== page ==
Thomas Fleming is president of the Fleming Foundation. He is the author of six books, including The Morality of Everyday Life and The Politics of Human Nature, as well as many articles and columns for newspapers, magazines,and learned journals. He holds a Ph.D. in Classics from the University of North Carolina, Chapel Hill and a B.A. in Greek from the College of Charleston. He served as editor of Chronicles: a Magazine of American Culture from 1984 to 2015 and president of The Rockford Institute from 1997-2014. In a previous life he taught classics at several colleges and served as a school headmaster in South Carolina

17 Responses

  1. Dot says:

    “Better no religion at all than this cult of greed and smugness!” Profiteers – selling Jesus and making a huge profit. Thank you for your opinions on “these bits of news.”

  2. Richie Alexei N. says:

    Russian Patriarch- KGB
    Canterbury – MI6
    Rome worse of all

  3. Avatar photo Thomas Fleming says:

    Dot, thanks. My remarks were a bit cranky, and I almost did not post them, but where would we be without cranks?

    Richie, I appreciate your comments but perhaps sentences would be more effective than sound-bites. Fortunately, we do not have to put our trust in princes, either the princes of the state or the princes of the Church.

  4. Richie Alexei N. says:

    Am Orthodox liturgy! “Put not your trust in princes” Very good. However, “Etxra eccelesium nulla salus” – Pope Eugene IV.

  5. Dot says:

    Mr. Alexei, Belief and trust in a First Cause of all creation rather than outside sources solves a lot of guess work and keeps it simple.

  6. Matthew Rarey says:

    An item from the While We’re At It section of the April issue of First Things:
    Headline: “Ted Cruz Recounts the Night He Met Jesus.”
    Comment by Fr. George Rutler, “Who picked up the cheque?”

  7. Matthew Rarey says:

    Pace Papa Cruz, I reckon this is the sermon cited by the Good Doctor: https://www.youtube.com/watch?v=kNa5w9js48s&feature=youtu.be

  8. Robert Reavis says:

    On Cruz — ” A criminal yes, we are used to that, but a lunatic, no.”

    Well, I think the jury is still out. When I watched Senator Cruz’s questioning of the Senator from Nebraska, Hegel, during his confirmation hearing who still carries the bullet holes in his body from service in Vietnam and then watched Cruz lecture Christian Patriarchs from the Holy Land on what they did not know about their own precarious and desperate situation, I figured him for another “smart winner” like the North Carolina prosecutor against the Duke Lacrosse team, a guy who would bear any burden, tell any whopper and hide any evidence for a minor political “win.” Yippee!! In times such as our own when such sophists, and God knows they are everywhere, are elevated above our ancient common sense in the face of obvious facts, I prefer the poor folks labeled as “cranks and crackpots” who naively point out our dear emperor has preferred nudity to clothes for some time now . Tom Fleming is neither a crank or a crackpot but even if he was a grumpy old man and nothing more, at least his indignation is directed against known quantities and bootleggers who have been peddling expensive cider for sour mash way too long and profiting from it at the expense of almost all of us.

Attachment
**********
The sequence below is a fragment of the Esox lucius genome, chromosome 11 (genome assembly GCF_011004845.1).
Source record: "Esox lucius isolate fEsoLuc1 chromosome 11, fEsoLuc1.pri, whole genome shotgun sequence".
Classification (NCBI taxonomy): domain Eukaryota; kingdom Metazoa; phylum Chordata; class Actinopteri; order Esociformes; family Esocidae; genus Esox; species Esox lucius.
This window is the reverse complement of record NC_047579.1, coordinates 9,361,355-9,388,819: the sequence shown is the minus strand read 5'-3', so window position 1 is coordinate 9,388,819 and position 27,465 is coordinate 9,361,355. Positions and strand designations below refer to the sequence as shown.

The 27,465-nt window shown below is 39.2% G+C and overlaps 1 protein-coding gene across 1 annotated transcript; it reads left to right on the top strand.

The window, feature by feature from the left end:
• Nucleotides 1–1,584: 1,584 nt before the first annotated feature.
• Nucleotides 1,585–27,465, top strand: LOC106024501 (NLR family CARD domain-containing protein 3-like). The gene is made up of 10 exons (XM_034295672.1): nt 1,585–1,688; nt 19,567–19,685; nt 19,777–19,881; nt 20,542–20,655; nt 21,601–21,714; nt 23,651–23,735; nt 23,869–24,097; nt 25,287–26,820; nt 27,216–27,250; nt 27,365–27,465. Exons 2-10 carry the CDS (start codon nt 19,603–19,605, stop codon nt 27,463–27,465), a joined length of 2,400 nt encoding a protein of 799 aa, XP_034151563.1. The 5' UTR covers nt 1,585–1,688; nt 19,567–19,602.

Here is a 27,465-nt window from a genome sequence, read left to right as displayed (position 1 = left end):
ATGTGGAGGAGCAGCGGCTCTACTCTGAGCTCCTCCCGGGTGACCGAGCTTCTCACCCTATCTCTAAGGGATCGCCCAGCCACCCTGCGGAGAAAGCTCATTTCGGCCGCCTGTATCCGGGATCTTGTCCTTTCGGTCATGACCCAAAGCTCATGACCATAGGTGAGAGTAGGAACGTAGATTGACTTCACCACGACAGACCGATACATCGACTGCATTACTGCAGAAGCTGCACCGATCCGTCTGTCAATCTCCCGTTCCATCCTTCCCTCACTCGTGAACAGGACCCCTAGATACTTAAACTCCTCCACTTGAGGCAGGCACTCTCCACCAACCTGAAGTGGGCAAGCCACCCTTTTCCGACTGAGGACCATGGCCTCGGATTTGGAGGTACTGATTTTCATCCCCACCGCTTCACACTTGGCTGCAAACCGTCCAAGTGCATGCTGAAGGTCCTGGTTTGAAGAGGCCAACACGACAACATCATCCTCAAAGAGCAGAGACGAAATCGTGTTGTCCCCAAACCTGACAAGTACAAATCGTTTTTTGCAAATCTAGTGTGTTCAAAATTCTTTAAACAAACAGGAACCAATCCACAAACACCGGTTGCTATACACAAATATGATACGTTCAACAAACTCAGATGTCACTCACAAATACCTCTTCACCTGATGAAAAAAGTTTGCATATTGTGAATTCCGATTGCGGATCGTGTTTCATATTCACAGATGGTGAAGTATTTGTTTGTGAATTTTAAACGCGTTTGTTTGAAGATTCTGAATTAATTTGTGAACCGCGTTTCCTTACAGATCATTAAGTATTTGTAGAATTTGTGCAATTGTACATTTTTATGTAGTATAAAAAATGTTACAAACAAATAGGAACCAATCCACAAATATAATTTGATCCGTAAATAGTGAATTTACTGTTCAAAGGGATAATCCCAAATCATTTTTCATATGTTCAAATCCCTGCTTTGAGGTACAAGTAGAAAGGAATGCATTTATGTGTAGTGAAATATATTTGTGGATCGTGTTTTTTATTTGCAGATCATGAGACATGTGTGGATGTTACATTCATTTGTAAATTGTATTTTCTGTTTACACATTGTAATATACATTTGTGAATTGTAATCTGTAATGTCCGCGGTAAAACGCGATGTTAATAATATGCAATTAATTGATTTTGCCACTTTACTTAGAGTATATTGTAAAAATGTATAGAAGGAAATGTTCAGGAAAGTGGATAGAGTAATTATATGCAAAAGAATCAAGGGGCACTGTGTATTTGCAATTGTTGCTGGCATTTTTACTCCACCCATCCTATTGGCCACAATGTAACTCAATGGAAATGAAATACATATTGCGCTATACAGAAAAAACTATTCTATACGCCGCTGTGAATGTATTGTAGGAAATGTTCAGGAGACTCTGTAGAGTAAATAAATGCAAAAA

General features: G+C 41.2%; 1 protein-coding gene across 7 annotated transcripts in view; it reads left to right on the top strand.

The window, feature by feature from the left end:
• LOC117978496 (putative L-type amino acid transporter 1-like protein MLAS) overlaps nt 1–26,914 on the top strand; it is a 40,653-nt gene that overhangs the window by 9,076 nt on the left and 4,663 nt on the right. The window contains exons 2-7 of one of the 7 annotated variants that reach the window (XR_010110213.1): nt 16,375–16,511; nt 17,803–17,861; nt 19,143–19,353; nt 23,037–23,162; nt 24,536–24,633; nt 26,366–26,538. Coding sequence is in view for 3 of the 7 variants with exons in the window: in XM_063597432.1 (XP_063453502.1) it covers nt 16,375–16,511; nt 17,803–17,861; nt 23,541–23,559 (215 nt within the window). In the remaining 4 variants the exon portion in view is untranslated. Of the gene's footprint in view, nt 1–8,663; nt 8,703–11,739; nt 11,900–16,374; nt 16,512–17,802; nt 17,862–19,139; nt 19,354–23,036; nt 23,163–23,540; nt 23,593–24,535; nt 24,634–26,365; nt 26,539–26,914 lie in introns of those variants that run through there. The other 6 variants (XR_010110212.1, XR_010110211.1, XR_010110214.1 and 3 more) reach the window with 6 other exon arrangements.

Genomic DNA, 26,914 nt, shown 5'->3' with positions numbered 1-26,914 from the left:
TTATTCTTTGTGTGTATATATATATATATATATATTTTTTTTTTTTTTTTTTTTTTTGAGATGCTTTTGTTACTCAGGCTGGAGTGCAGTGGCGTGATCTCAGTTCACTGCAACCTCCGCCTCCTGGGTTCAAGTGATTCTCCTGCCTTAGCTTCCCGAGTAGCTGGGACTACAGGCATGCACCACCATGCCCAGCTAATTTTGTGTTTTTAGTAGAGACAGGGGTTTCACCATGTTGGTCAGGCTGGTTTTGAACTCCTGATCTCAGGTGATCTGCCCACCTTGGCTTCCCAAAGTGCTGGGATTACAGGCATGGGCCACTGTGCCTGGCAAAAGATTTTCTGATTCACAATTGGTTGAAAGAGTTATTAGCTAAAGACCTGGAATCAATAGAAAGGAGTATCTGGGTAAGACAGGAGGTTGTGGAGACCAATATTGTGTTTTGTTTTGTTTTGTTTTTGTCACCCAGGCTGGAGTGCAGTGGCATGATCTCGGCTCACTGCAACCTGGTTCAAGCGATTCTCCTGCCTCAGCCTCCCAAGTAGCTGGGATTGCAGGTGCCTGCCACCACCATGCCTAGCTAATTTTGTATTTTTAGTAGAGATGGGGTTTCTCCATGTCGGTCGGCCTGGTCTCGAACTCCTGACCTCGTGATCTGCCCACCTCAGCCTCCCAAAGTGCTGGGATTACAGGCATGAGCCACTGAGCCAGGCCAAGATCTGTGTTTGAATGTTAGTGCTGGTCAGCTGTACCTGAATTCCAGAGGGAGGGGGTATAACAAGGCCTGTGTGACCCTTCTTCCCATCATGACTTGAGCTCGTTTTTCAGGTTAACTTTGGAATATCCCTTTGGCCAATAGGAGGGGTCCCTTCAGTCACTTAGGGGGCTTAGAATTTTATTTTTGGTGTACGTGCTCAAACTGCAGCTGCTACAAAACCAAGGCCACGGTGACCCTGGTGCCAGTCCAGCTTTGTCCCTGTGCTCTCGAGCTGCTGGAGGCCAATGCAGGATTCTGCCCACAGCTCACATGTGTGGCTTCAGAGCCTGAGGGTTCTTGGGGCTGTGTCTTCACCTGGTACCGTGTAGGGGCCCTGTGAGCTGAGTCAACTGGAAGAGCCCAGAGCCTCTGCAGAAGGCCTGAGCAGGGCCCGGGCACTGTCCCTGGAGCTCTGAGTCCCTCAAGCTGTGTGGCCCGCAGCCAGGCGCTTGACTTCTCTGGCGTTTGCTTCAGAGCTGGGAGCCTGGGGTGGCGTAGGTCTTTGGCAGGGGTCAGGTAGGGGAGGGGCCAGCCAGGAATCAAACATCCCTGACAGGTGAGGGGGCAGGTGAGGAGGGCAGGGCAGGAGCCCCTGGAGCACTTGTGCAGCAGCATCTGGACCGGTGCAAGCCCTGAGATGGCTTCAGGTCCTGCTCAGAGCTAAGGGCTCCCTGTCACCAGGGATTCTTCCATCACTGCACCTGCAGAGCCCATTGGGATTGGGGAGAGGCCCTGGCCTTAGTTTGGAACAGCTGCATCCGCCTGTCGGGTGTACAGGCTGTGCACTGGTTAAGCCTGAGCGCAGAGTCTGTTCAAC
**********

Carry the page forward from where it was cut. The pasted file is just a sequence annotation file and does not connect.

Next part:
9. Avatar photo Thomas Fleming says:

    Robert, I don’t think I was sufficiently clear. I take it for granted that a certain element of criminality is included in the outfit of nearly every American senator of our time, but I wonder if it is safe to have a criminal who also subscribes to a Looney Tunes religious cult that justifies greed, oppression, and murder on the basis of their grotesque misreading of the Scriptures. The revulsion that Cruz inspired in me initially was instinctive–his smarmy pontifications on American greatness are only slightly less repulsive than Rubio’s–but as the campaign has worn on, Cruz makes it more and more clear that my initial revulsion was correct. In a Ted v. Hilary election, I should undoubtedly prefer Ted, if only for self interest, but I might not be able to bring myself to vote for someone whose cult membership could make him a very dangerous commander-in-chief. On the other hand, it would be naive to expect Cruz to be faithful to Pentacostalism any more than Jack Kennedy could be faithful to his Church.

  10. Andrew G Van Sant says:

    The Party is Over. I believe that Trump’s campaign and the Republican establishment’s (neoconservative) response has finally destroyed the party as it once existed. The likely result is that the Democrats will win the election regardless of who wins the nomination in both parties. I still believe the country is ungovernable and that it should be broken up into at least five separate countries.